In the midst of Monday's assault on Baghdad, a lone B-1B bomber carried out a massive strike on what the coalition described as a "leadership target" in the upscale al-Mansour neighborhood where senior Iraqi officials, possibly including Saddam and his two sons, were believed to be meeting. U.S. officials, speaking on condition of anonymity, said American intelligence learned of the high-level meeting Monday morning.

It was not clear who was killed; the strike left a smoking crater of dirt and concrete 60 feet deep and destroyed three nearby houses. Iraqi rescue workers pulled three bodies from the rubble an elderly man, a young woman and a little boy but said the toll could be as high as 14. There were no unusual security measures; a reporter was able to examine the site, talk with neighbors and watch the search without interference.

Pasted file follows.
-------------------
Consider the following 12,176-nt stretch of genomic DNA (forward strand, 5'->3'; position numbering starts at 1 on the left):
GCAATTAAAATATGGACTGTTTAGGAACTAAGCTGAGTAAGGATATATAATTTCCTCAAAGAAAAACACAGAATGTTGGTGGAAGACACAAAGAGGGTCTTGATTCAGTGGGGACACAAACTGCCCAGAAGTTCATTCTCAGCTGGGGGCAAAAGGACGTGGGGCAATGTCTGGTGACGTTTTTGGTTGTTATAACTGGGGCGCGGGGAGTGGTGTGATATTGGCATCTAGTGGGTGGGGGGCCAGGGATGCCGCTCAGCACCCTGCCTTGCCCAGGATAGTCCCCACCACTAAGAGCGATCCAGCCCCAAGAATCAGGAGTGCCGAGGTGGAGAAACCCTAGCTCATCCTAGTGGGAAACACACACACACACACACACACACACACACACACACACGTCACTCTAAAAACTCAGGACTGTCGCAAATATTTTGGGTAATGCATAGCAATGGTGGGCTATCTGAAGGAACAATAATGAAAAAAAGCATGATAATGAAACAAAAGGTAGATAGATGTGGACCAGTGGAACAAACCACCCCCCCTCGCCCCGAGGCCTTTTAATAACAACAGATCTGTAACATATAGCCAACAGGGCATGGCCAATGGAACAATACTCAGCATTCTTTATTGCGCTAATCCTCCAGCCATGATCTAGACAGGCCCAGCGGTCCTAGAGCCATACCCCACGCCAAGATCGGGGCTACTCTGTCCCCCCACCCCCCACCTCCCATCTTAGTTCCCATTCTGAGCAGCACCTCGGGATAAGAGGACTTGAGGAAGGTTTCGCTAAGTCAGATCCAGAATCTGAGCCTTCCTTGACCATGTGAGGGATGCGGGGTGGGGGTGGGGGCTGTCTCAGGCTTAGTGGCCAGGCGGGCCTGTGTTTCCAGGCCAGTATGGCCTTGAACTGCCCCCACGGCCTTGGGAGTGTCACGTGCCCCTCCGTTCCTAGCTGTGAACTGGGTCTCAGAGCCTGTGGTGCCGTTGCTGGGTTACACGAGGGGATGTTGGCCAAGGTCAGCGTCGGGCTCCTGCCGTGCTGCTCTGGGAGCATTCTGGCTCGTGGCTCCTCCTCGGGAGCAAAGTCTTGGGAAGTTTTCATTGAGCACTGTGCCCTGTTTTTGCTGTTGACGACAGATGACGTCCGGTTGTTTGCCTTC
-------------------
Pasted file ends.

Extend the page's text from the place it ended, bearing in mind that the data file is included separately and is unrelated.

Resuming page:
Brooks said that although the site is still in Iraqi hands, coalition forces would likely visit it soon. He added that it would take some time and perhaps detailed forensic work to establish who was killed.

U.S. troops in Baghdad have no plans to pull back, Army Col. David Perkins said Tuesday. They now control most of the west bank of the Tigris, which divides the city, and they plan to join up with U.S. forces at the international airport, farther west. The Marines are advancing from the east.

"We survived the first night, and that's usually the most difficult one," said Perkins, commander of the 3rd Infantry Division's 2nd Brigade.